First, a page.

5 Tips for Overcoming Job Search Rejection

There is not much that is better than the feeling of success when searching for a new job. Let face it, it makes us feel good about ourselves on many levels. It validates us as a person and allows us to move forward in life, giving us the opportunity to contribute to a profession and to achieve our own individual goals. We all want it and strive for it.

Nevertheless, for most job seekers, success is infrequent. Each moment of success is sandwiched between mountains of indifference, rejection and apparent failure. If you’ve been hunting for a job very long, like many others, you know what I’m talking about. The entire job search process is one big exercise in rejection until you win that job you’ve been striving for.

So, what can you do to ease the sting of rejection?

Here are five survival tips for dealing with the weight of rejection and failure that dampen the success that we all seek:

Remind yourself that you will find another job
Look at the situation from a big picture perspective; yes, you may feel pressure and anxiety as the process draws out and you may feel isolated and begin to question yourself. Remember that this search process will eventually come to an end. You will find employment that’s right for you.

Accept that you are in a process, and allow yourself to feel some uncertainty. One day the answers will reveal themselves to you, and you will find the right job.

Go into sales mode
Successful sales professionals will tell you that success is a numbers game. Salespeople know that every rejection is just one step closer to success. With this attitude, you know that rejection leads to success, and you can put rejection into perspective. Just keep going. Count those rejections, and know that you’re one step closer to success — and a good job offer.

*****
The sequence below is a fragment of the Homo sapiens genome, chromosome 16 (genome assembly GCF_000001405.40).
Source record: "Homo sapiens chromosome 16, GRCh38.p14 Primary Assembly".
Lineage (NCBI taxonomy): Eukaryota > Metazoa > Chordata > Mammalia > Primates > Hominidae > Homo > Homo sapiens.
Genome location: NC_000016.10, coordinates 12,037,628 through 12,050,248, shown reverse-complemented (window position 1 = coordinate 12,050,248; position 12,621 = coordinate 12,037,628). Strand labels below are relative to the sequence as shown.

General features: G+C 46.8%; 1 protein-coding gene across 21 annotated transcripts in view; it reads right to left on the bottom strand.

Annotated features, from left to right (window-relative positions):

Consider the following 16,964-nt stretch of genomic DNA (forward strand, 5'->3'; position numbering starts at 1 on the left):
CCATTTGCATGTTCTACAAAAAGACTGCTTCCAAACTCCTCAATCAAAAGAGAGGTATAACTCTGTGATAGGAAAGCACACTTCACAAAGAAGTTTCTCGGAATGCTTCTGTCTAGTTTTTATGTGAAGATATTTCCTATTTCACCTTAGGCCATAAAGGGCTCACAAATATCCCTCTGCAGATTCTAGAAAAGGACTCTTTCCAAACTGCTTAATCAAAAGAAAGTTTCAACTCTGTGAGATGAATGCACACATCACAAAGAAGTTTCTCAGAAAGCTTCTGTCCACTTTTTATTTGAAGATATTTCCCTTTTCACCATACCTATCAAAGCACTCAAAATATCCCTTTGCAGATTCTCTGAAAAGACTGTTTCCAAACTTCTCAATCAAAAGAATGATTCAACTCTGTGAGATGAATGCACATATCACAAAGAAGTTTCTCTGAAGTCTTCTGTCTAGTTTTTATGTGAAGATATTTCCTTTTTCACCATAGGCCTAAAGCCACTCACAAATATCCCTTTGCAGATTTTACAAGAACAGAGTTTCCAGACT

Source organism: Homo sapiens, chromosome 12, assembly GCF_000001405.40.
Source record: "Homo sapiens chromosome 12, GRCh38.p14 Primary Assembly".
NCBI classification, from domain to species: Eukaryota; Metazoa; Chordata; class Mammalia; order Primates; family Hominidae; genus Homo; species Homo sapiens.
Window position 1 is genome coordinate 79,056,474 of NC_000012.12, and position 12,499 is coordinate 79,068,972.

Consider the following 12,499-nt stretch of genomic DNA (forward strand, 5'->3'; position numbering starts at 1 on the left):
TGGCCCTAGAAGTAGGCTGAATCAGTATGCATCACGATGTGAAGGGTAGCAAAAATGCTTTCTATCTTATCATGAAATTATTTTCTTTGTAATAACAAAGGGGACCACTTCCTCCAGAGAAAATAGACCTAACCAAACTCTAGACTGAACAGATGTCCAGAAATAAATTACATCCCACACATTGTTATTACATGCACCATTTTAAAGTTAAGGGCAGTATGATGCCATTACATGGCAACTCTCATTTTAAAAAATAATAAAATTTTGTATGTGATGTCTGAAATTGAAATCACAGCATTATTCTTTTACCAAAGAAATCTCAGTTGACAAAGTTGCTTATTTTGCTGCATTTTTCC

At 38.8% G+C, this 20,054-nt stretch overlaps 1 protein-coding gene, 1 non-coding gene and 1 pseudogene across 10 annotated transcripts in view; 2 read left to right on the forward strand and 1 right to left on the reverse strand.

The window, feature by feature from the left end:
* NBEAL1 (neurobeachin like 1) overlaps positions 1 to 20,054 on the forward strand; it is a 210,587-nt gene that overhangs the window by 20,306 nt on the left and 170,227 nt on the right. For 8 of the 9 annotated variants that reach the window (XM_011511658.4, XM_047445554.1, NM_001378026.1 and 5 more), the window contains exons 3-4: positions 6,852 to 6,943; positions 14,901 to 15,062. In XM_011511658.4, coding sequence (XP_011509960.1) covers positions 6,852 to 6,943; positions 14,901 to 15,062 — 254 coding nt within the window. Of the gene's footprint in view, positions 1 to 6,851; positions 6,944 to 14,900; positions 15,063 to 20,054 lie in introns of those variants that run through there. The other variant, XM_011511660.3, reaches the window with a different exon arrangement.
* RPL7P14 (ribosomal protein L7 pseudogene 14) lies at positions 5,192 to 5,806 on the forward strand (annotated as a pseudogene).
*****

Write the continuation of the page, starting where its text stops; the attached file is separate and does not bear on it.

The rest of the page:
Be careful what you wish for
Often times, when you lose out on a job opportunity, it is because it truly wasn’t the right job for you. You do not want to win a job that is wrong for you and then have to repeat the process of finding another job. Personally, I can think of at least four jobs that I was rejected from in my own past – I remember feeling dejected and depressed at the time because I felt each one was the “perfect opportunity” for me. As I look back on them now, I am thankful things worked they way they did.

Stay active and positive
Do something every day to further your search and your professional skill set. Positive action diminishes anxiety and other negative feelings. To prevail in today’s competitive job search process, you must have a cast iron will and determination that you will win out. Remind yourself daily that you are one day closer to succeeding at this challenge.

Keep in mind that is also important to keep yourself fresh in the search process by not letting it consume you mentally or physically. Stay balanced by getting regular exercise or doing volunteer work as I mentioned in a recent blog.
Avoid desperation
Good recruiters, HR professionals and hiring authorities can sense this miles away. Lose the emotions, tone and body language of “desperation” and “defeat” in your interviews. Sure, you may come across a particular opportunity that sounds great going in, but remind yourself this: Your world won’t come to an end if you don’t get this job.

I encourage candidates to think of the interview as two professionals having a conversation about a problem. Think of the interview as a problem-solving opportunity with this hiring manager. It allows you to focus on what the employer needs, not your needs. Now you’re able to sell yourself demonstrating the many specific ways you can help solve their problem. That’s what it really comes down to.

Once you’ve determined if you are the candidate best suited to solve the employer’s issue, you will be better prepared to gain their attention, respect and desire to know more about you. You can’t get there by walking in defeated and lacking in confidence, showing your anxiety and desperation.

If you recently found a new job after a lengthy process, please let me know what you did to combat any rejection you encountered. I look forward to hearing from you.

Thanks for your time and happy hunting!
David Lammert

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